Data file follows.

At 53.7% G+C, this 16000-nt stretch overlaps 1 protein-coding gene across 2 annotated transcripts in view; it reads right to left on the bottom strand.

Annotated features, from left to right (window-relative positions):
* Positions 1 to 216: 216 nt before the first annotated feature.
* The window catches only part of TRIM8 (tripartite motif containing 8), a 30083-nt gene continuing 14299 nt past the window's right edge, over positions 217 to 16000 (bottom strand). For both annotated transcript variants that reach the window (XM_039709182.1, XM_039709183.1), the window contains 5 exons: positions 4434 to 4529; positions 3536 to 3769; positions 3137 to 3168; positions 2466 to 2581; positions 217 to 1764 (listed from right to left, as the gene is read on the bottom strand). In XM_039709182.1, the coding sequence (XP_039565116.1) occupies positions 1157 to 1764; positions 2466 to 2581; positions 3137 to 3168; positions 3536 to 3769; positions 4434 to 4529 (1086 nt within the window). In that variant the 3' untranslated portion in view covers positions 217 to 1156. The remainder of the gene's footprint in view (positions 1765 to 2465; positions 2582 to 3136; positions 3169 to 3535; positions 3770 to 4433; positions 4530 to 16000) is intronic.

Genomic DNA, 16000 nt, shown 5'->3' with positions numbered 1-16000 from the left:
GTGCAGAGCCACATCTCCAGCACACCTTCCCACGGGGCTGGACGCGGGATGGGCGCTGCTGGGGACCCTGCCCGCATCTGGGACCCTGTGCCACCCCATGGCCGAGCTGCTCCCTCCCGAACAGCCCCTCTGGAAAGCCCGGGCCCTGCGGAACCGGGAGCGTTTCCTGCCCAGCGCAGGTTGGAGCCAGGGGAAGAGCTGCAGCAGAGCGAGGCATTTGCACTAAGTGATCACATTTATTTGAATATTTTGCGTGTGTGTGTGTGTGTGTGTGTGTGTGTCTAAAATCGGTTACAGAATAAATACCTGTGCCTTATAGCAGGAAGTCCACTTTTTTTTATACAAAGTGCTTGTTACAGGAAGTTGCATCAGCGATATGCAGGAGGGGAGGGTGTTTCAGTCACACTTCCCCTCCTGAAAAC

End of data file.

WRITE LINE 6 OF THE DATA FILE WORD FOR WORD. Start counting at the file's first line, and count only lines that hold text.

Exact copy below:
GTGCAGAGCCACATCTCCAGCACACCTTCCCACGGGGCTGGACGCGGGATGGGCGCTGCTGGGGACCCTGCCCGCATCTGGGACCCTGTGCCACCCCATGGCCGAGCTGCTCCCTCCCGAACAGCCCCTCTGGAAAGCCCGGGCCCTGCGGAACCGGGAGCGTTTCCTGCCCAGCGCAGGTTGGAGCCAGGGGAAGAGCTGCAGCAGAGCGAGGCATTTGCACTAAGTGATCACATTTATTTGAATATTTTGCGTGTGTGTGTGTGTGTGTGTGTGTGTGTCTAAAATCGGTTACAGAATAAATACCTGTGCCTTATAGCAGGAAGTCCACTTTTTTTTATACAAAGTGCTTGTTACAGGAAGTTGCATCAGCGATATGCAGGAGGGGAGGGTGTTTCAGTCACACTTCCCCTCCTGAAAAC